With minorities on average younger than whites, there are a higher proportion of women of child-bearing age, and those women have higher fertility rates than whites, said Kenneth Prewitt, a former director of the Census Bureau and a professor of public affairs at Columbia University.

Those younger nonwhite people are increasingly needed to provide health care and other services to the aging white population, especially because people live longer today than in the past, Prewitt said.

“They’re getting old and they get hospitalized or go into various types of assisted living and guess what? The nurses are Filipino,” Prewitt said. “There’s nobody to take care of them other than members of racial minorities, for the most part.”

Nonwhites are the majority of workers in large swaths of the economy, including low-wage work that whites generally shun, such as housekeeping, landscaping and farm work, he said.

With a growing number of young Long Islanders who are Latino, Asian or African-American, “our future students and our future workforce are primarily going to come from these communities,” said Kevin Law, chief executive officer of the Long Island Association, the region’s largest business group.

Yet, many schools with a large number of Latino students — the Island’s largest and fastest-growing minority group — have lower graduation rates and test scores than other schools. Those districts typically have a lower property-tax base, which leads to lower funding and fewer advanced academic programs and amenities, he said.

That should worry all Long Islanders, because high levels of education and training are critical for the region’s economic future, Law said.

“We need to make sure they have the same educational opportunities as the rest of the Island, because our businesses are going to be drawing more and more from those communities for our future workforce,” he said, referring to the Latino student populace.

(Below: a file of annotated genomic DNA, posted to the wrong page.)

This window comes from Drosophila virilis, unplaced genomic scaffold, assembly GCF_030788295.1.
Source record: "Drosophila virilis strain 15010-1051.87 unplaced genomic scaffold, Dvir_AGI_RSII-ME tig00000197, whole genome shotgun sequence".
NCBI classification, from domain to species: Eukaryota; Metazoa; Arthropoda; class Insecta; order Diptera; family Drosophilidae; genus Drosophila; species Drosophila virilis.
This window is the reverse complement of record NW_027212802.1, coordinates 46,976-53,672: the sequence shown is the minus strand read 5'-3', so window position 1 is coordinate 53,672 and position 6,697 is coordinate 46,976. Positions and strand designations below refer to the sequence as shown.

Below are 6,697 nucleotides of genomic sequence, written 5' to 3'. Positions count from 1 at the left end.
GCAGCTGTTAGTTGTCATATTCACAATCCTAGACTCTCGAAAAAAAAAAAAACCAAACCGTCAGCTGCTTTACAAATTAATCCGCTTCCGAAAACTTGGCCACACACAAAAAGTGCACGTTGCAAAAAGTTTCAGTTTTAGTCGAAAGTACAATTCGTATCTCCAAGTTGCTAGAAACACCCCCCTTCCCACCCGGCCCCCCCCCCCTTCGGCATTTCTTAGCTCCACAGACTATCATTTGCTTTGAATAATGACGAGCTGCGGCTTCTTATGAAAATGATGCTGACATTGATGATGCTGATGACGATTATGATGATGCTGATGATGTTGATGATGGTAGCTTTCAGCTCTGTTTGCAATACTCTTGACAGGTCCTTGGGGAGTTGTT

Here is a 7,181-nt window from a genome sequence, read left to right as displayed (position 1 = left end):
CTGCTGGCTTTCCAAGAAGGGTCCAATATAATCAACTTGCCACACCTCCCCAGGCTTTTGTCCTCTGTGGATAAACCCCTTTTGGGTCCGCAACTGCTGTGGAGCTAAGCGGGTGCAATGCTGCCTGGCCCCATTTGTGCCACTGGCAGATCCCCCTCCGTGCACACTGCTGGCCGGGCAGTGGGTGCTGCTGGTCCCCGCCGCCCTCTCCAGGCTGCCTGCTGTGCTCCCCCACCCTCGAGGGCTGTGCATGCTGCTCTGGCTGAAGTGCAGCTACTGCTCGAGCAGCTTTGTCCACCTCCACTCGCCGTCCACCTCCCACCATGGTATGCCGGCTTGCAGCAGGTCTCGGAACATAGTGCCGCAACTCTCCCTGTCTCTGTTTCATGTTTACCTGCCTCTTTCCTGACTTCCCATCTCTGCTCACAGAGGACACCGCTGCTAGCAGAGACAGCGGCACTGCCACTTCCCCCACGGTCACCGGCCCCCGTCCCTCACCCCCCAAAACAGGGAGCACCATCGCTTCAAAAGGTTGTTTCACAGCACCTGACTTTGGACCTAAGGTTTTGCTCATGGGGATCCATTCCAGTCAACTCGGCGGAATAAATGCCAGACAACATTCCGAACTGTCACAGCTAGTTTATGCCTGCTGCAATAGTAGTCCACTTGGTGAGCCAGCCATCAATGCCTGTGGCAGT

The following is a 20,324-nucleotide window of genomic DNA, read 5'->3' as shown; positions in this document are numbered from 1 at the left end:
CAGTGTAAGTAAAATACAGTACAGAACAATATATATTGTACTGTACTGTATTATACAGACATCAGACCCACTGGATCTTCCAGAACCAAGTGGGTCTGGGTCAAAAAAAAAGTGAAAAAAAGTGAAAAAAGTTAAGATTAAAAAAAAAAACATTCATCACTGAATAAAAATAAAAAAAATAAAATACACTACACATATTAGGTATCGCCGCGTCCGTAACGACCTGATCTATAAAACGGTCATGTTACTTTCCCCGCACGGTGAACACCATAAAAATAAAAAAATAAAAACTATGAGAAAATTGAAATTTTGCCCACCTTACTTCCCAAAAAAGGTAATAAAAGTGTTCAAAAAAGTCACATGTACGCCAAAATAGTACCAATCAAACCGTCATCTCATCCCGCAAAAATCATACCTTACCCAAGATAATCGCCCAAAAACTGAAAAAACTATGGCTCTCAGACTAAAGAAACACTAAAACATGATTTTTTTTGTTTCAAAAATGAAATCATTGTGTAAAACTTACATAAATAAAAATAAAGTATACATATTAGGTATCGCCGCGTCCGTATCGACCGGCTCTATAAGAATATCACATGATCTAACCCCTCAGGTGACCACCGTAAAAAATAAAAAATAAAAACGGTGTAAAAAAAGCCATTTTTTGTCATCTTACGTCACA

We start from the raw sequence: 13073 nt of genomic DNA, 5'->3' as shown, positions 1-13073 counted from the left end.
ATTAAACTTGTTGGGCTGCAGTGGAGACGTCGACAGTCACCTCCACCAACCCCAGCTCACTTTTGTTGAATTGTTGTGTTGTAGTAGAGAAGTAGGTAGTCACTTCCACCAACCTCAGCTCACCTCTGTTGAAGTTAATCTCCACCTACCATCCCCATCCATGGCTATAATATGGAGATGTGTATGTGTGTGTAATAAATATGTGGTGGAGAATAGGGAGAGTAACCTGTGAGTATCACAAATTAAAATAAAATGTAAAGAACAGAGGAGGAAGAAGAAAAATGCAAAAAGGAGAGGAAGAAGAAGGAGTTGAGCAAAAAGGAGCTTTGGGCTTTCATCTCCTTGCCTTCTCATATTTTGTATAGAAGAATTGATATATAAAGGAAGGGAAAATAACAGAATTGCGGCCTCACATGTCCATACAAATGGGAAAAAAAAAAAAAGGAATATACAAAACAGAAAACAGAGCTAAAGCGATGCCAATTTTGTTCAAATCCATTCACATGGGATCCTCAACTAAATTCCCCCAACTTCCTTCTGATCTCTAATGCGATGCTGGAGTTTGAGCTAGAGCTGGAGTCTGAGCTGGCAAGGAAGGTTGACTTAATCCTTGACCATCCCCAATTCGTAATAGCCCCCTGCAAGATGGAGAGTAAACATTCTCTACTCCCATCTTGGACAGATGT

Asians are more likely to have higher-wage jobs than Latinos and are more likely to be able to afford areas that have higher-achieving schools, Law said.

Noreen Kazi, who is of Pakistani ancestry, said a key reason she and her husband chose to raise their three sons in Plainview was the good schools.

“Education is one of the high priorities on our list,” she said of Asian-Americans. “When you look at the high-performing schools, you will see a high number of Asians in that district, because we do flock to it.”

Kazi said she likes the diversity of Plainview and Long Island as a whole. She didn’t want her children to be the only Asians or Muslims in their school; she also wanted them to grow up around people different from them.

“My neighbors are all different faiths and backgrounds,” she said.


Long Island has become increasingly diverse over the past few decades. The Latino, black and Asian populations have grown while the number of white residents has fallen.

1990 census

Total: 2,609,212

White, non-Hispanic: 2,194,597, 84.1 percent

Hispanic: 165,238, 6.3 percent

Black, non-Hispanic: 182,618, 7 percent

Asian, non-Hispanic: 60,849, 2.3 percent

2018 estimates

Total: 2,839,436

White, non-Hispanic: 1,801,109, 63.4 percent

Hispanic: 526,951, 18.6 percent

Black, non-Hispanic: 267,507, 9.4 percent

Asian: 199,359, 7.0 percent

Note: American Indians, Pacific Islanders and people of two or more races each comprised less than 2 percent of the Island’s population for the years shown.

Source: U.S. Census Bureau